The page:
Rock salt helps keep roads safe when winter storms hit, reducing winter road accidents. But it can also have serious, negative effects on aquatic ecosystems.

At high concentrations, salt can be fatal to some aquatic animals. Salt can also change …

CATEGORIZED UNDER: Environment, Top Posts
MORE ABOUT: pollution


Why Does Gravity Travel at the Speed of Light?

By Eric Betz | December 8, 2017 12:04 pm

The dead cores of two stars collided 130 million years ago in a galaxy somewhat far away.

The collision was so extreme that it caused a wrinkle in space-time — a gravitational wave. That gravitational wave and the light from the stellar explosion traveled together across the cosmos. They arrived at Earth simultaneously at 6:41 a.m. Eastern on August 17.

The event prompted worldwide headlines as the dawn of “multimessenger astronomy.” Astronomers had waited a generation for this m …

Sure, this is supposed to be Isla Nublar, but I'm pretty sure this is a valley on the big island of Hawaii. A shot from the Jurassic World: Fallen Kingdom trailer.

Rocky Planet

Let's Talk About the Jurassic Park: Fallen Kingdom Trailer

By Erik Klemetti | December 8, 2017 12:04 pm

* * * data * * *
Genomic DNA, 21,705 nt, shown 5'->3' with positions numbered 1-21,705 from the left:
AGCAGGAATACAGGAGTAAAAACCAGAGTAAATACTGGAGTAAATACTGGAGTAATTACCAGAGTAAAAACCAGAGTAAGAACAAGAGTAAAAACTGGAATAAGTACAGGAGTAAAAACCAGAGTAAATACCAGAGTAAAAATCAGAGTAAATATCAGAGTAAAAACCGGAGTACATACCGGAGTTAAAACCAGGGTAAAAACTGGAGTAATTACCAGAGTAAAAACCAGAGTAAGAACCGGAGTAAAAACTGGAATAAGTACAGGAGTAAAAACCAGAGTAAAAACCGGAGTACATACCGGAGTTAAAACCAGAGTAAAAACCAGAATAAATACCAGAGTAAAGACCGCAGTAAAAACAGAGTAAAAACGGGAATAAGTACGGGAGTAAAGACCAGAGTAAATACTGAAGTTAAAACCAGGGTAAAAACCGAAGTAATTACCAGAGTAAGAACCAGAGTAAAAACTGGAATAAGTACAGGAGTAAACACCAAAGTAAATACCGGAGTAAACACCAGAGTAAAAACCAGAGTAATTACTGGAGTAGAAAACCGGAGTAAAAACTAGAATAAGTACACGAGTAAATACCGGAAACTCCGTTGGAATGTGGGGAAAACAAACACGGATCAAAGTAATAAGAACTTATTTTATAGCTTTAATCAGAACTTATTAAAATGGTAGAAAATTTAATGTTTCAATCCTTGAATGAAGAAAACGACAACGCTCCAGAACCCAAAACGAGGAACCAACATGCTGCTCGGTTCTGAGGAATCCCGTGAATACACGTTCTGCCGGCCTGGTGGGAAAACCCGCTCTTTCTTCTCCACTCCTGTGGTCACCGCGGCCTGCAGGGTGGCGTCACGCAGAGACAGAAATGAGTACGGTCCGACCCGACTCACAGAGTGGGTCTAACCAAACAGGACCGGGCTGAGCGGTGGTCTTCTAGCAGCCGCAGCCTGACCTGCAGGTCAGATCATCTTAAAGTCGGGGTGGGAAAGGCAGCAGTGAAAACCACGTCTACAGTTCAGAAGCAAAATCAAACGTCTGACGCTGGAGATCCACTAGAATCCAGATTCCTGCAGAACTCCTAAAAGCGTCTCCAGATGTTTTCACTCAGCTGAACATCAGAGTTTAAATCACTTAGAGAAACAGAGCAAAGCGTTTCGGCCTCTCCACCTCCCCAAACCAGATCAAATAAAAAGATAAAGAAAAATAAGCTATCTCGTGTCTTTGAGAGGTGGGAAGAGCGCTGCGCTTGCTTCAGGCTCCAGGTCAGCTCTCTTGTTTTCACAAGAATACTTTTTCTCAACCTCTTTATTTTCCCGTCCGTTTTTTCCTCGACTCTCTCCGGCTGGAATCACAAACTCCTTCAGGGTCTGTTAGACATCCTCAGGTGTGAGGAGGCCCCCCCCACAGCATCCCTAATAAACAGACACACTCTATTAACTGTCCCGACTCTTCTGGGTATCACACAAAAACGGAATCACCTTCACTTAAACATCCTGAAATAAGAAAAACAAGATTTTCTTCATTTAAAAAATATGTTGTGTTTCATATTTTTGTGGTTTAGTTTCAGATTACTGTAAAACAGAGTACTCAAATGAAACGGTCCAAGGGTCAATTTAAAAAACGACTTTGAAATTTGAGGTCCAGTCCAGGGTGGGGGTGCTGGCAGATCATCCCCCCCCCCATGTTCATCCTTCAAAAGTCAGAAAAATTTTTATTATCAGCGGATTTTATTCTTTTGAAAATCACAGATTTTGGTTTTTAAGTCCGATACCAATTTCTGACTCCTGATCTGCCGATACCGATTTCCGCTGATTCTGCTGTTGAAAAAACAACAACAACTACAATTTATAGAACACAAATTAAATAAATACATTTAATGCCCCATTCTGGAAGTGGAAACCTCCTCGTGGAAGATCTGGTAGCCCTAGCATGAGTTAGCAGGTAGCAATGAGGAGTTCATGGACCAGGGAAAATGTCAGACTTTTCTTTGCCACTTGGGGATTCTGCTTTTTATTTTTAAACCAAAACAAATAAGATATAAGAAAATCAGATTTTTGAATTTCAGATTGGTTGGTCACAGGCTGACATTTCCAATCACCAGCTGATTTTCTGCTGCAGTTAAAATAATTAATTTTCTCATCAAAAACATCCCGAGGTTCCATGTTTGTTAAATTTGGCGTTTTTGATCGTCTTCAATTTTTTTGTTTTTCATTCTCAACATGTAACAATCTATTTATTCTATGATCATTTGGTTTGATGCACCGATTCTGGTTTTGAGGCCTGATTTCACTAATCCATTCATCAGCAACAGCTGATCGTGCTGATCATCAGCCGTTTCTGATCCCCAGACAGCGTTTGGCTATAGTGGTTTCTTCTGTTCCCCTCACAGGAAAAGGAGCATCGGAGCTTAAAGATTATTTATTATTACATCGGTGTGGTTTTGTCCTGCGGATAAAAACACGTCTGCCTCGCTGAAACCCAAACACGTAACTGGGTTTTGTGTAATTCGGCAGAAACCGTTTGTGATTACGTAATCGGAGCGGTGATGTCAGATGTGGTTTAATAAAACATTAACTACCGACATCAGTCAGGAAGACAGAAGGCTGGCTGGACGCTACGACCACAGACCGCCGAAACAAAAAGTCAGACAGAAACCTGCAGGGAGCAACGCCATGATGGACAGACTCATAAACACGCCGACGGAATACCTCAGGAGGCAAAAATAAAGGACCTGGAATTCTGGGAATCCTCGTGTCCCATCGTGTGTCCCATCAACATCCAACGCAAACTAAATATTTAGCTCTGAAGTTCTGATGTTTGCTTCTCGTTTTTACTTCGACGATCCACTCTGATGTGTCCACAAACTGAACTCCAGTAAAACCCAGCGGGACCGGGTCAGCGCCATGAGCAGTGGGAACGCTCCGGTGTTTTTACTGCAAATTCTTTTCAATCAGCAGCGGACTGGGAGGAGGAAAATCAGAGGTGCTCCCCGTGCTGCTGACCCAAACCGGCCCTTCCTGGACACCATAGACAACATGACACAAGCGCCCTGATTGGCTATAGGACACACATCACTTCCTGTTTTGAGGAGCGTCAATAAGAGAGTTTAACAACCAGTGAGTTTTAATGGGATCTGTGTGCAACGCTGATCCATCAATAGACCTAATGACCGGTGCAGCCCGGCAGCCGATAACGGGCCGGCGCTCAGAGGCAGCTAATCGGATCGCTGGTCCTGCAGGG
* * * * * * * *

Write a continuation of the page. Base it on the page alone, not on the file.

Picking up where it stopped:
First off, don’t get me wrong, I love crazy geo-related films. I’m not going to pull a Neil DeGrasse Tyson here and take all the fun out of a movie because it is horribly, fantastically wrong when it comes to the science … but maybe we need to have a few words about Jurassic World: Fallen Kingdom.

The first trailer came out yesterday and more or less, we can sum the movie up thusly: Dinosaurs versus the Volcano. From what I can gather, the plot involves trying to rescue dinosaurs from I …

CATEGORIZED UNDER: Rocky Planet, Science, Science Blogs


For Homo Sapiens, This Is as Good as It Gets

By Bill Andrews | December 8, 2017 11:40 am

Well, that’s it.

Pack it in, boys.

Show’s over for us as a species: We’ve peaked.

At least, we might have, according to a paper in Frontiers in Physiology. If anything, it looks like we might be going downhill, with climate change and other environmental effects taking our bodies away from their current idealized forms.